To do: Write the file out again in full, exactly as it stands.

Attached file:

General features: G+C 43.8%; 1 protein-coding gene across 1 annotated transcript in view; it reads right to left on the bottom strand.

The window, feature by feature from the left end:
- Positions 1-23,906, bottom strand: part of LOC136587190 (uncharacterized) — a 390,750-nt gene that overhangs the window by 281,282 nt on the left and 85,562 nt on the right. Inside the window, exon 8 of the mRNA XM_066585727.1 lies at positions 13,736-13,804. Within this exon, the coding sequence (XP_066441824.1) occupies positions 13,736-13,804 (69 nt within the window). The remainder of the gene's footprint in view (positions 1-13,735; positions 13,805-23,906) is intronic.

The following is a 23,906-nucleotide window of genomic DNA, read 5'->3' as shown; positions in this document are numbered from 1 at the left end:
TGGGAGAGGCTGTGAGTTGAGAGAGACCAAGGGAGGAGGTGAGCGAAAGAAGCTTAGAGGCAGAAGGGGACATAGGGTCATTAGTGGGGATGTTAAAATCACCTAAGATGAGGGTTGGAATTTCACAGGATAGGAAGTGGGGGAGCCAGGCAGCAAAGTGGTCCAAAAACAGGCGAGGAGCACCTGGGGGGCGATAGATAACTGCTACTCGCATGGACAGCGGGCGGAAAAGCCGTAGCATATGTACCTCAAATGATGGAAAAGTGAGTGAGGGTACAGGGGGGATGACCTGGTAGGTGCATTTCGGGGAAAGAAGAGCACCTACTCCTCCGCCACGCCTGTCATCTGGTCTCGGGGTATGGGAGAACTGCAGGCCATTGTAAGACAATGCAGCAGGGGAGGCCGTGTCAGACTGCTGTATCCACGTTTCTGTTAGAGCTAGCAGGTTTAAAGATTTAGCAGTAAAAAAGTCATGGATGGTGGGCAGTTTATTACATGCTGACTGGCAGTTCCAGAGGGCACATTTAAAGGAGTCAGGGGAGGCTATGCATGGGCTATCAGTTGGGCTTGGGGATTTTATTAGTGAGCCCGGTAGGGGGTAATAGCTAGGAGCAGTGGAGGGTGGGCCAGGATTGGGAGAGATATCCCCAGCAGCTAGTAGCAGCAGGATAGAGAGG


General features: G+C 43.8%; 1 protein-coding gene across 1 annotated transcript in view; it reads right to left on the bottom strand.

The window, feature by feature from the left end:
- Positions 1-23,906, bottom strand: part of LOC136587190 (uncharacterized) — a 390,750-nt gene that overhangs the window by 281,282 nt on the left and 85,562 nt on the right. Inside the window, exon 8 of the mRNA XM_066585727.1 lies at positions 13,736-13,804. Within this exon, the coding sequence (XP_066441824.1) occupies positions 13,736-13,804 (69 nt within the window). The remainder of the gene's footprint in view (positions 1-13,735; positions 13,805-23,906) is intronic.

The following is a 23,906-nucleotide window of genomic DNA, read 5'->3' as shown; positions in this document are numbered from 1 at the left end:
TGGGAGAGGCTGTGAGTTGAGAGAGACCAAGGGAGGAGGTGAGCGAAAGAAGCTTAGAGGCAGAAGGGGACATAGGGTCATTAGTGGGGATGTTAAAATCACCTAAGATGAGGGTTGGAATTTCACAGGATAGGAAGTGGGGGAGCCAGGCAGCAAAGTGGTCCAAAAACAGGCGAGGAGCACCTGGGGGGCGATAGATAACTGCTACTCGCATGGACAGCGGGCGGAAAAGCCGTAGCATATGTACCTCAAATGATGGAAAAGTGAGTGAGGGTACAGGGGGGATGACCTGGTAGGTGCATTTCGGGGAAAGAAGAGCACCTACTCCTCCGCCACGCCTGTCATCTGGTCTCGGGGTATGGGAGAACTGCAGGCCATTGTAAGACAATGCAGCAGGGGAGGCCGTGTCAGACTGCTGTATCCACGTTTCTGTTAGAGCTAGCAGGTTTAAAGATTTAGCAGTAAAAAAGTCATGGATGGTGGGCAGTTTATTACATGCTGACTGGCAGTTCCAGAGGGCACATTTAAAGGAGTCAGGGGAGGCTATGCATGGGCTATCAGTTGGGCTTGGGGATTTTATTAGTGAGCCCGGTAGGGGGTAATAGCTAGGAGCAGTGGAGGGTGGGCCAGGATTGGGAGAGATATCCCCAGCAGCTAGTAGCAGCAGGATAGAGAGG